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Eagle Hospitality Trust: Forensic investigation to unearth sponsor’s intentions amidst corporate governance failure

Goola Warden
Goola Warden • 9 min read
Eagle Hospitality Trust: Forensic investigation to unearth sponsor’s intentions amidst corporate governance failure
Increasingly, questions are arising from last May’s initial public offer (IPO) of Eagle Hospitality Trust (EHT). Among other things, was the IPO an elaborately thought out financially engineered transaction to net the sponsor, Urban Commons, the monies?
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SINGAPORE (July 10): Increasingly, questions are arising from last May’s initial public offer (IPO) of Eagle Hospitality Trust (EHT). Among other things, was the IPO an elaborately thought out financially engineered transaction to net the sponsor, Urban Commons, the monies? What due diligence was undertaken by the sole financial adviser and issue manager? Now, FTI Consulting has been tasked to find answers.

On June 5, the Monetary Authority of Singapore (MAS) and the Criminal Affairs Department (CAD) of the Singapore Police Force announced they have launched a joint investigation into current and former directors as well as officers responsible for managing EHT, in connection with suspected breaches of disclosure.

“The scope of the investigation will be widened if the evidence obtained reveals that other offences may have been committed,” the MAS announcement said.

Without running ahead of the investigations, it appears increasingly clear that Urban Commons had no intention of honouring the agreements set out in the prospectus. Almost from day one — the final prospectus is dated May 16, 2019 and the first day of trading was May 26, 2019 — the problems started.

In an ill omen, EHT’s units closed at US$0.73 ($1.02) on the first day of trading because one of the underwriting banks sold four million units at US$0.73. Since then EHT never recovered to its IPO price of US$0.78 and rather ignobly ended its trading life at US$0.137, valuing the trust at US$119 million. The number of units as at May 15, when EHT’s 1QFY2020 results were released, was 872.75 million. EHT’s unit price stayed above US$0.60 from its IPO till October. Prices took a dive when the Yuan family started selling. Although the divestment started in August last year, it was only in October that it became a torrent. All the time though, the net asset value of EHT stood at around US$0.88.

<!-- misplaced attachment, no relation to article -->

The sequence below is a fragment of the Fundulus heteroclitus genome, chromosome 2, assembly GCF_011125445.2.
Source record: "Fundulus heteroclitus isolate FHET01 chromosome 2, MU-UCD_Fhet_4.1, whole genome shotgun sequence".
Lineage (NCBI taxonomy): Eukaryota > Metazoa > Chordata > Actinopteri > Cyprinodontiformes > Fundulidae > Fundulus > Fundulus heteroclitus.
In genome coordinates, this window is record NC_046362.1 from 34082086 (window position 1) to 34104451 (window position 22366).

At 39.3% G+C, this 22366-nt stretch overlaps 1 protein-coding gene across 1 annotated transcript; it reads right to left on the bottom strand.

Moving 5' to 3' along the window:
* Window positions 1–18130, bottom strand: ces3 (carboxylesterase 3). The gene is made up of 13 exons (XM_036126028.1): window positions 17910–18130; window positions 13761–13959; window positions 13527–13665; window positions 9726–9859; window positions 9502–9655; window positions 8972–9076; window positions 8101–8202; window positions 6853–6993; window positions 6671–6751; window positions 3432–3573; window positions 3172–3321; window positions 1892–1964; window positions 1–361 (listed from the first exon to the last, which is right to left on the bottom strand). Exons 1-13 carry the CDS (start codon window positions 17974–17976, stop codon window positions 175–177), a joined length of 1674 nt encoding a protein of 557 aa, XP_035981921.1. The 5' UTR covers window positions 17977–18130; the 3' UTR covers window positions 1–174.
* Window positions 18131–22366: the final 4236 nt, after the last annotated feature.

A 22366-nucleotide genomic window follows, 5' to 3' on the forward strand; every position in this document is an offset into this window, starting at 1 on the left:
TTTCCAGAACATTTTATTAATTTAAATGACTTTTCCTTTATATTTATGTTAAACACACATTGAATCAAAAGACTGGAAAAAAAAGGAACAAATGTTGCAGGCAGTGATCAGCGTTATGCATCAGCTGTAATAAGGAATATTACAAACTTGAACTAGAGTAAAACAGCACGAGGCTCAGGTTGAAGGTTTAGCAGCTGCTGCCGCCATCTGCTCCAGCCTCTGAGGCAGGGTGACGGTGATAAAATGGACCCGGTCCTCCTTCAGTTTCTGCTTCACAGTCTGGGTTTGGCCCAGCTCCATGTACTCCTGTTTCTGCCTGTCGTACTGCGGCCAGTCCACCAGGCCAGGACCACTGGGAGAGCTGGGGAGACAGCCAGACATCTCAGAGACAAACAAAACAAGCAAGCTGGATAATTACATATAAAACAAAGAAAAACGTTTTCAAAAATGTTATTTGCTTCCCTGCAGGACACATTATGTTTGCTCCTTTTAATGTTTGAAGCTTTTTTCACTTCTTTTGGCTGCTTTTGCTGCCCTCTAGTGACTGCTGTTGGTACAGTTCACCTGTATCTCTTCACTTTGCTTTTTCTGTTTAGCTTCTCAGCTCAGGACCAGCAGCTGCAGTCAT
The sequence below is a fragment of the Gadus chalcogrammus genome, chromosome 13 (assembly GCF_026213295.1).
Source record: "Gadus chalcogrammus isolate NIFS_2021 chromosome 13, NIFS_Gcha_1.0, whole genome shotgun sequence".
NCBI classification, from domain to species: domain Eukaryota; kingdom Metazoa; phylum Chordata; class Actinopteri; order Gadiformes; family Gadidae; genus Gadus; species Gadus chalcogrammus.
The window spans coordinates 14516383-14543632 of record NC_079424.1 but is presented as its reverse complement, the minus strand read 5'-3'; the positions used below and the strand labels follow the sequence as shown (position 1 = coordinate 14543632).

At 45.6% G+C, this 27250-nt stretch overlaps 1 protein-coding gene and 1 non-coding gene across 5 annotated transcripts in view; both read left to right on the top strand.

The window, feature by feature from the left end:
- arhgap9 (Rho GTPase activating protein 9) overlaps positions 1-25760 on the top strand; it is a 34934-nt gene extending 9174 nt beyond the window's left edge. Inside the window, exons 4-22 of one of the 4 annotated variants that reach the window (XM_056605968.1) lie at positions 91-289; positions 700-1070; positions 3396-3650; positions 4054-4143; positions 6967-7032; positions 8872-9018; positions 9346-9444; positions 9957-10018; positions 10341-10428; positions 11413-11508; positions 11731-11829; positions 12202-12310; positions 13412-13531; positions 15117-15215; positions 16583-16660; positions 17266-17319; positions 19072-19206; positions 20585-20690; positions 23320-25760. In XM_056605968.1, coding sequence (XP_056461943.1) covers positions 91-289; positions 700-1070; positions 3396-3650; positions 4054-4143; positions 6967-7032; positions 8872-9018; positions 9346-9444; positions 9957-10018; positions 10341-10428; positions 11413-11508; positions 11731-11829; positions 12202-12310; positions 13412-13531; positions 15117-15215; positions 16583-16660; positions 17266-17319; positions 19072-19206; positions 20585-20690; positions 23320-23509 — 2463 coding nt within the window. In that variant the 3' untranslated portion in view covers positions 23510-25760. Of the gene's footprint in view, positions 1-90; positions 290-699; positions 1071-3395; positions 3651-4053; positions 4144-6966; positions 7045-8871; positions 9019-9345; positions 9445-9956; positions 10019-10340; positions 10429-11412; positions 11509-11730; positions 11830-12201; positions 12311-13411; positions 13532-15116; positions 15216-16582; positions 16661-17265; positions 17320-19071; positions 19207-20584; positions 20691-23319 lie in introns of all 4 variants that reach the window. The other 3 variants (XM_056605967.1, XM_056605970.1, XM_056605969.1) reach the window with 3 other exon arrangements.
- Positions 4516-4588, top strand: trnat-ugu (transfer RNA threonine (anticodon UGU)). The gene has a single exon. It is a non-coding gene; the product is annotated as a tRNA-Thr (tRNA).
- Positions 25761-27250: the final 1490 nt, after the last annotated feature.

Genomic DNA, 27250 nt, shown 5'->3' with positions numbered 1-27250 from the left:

On Aug 19 last year, the Yuan family — which were shareholders of a couple of funds holding the ASAP6 properties and had subscribed to the IPO — started selling. ASAP6 comprised six out of 18 properties, namely Sheraton Denver Tech Center, Crowne Pla-za Dallas Near Galleria-Addison, Hilton Houston Galleria Area, Hilton Atlanta Northeast, Renaissance Woodbridge and Doubletree by Hilton Salt Lake City.

The Queen Mary alert

The Edge Singapore realised something was amiss when the Long Beach media reported that The Queen Mary Long Beach, EHT’s second largest asset, needed a large amount of funds for its upkeep. In October last year, we had said based on documents and news reports that Urban Commons had failed to meet obligations under The Queen Mary ground lease agreement to make certain repairs. In addition we pointed out that the City of Long Beach’s economic director had warned Urban Commons about the possibility of a default. EHT’s manager promptly denied this.

Finally, on June 21 this year, EHT’s manager acknowledged that Urban Commons had defaulted on certain lease agreements with the City of Long Beach.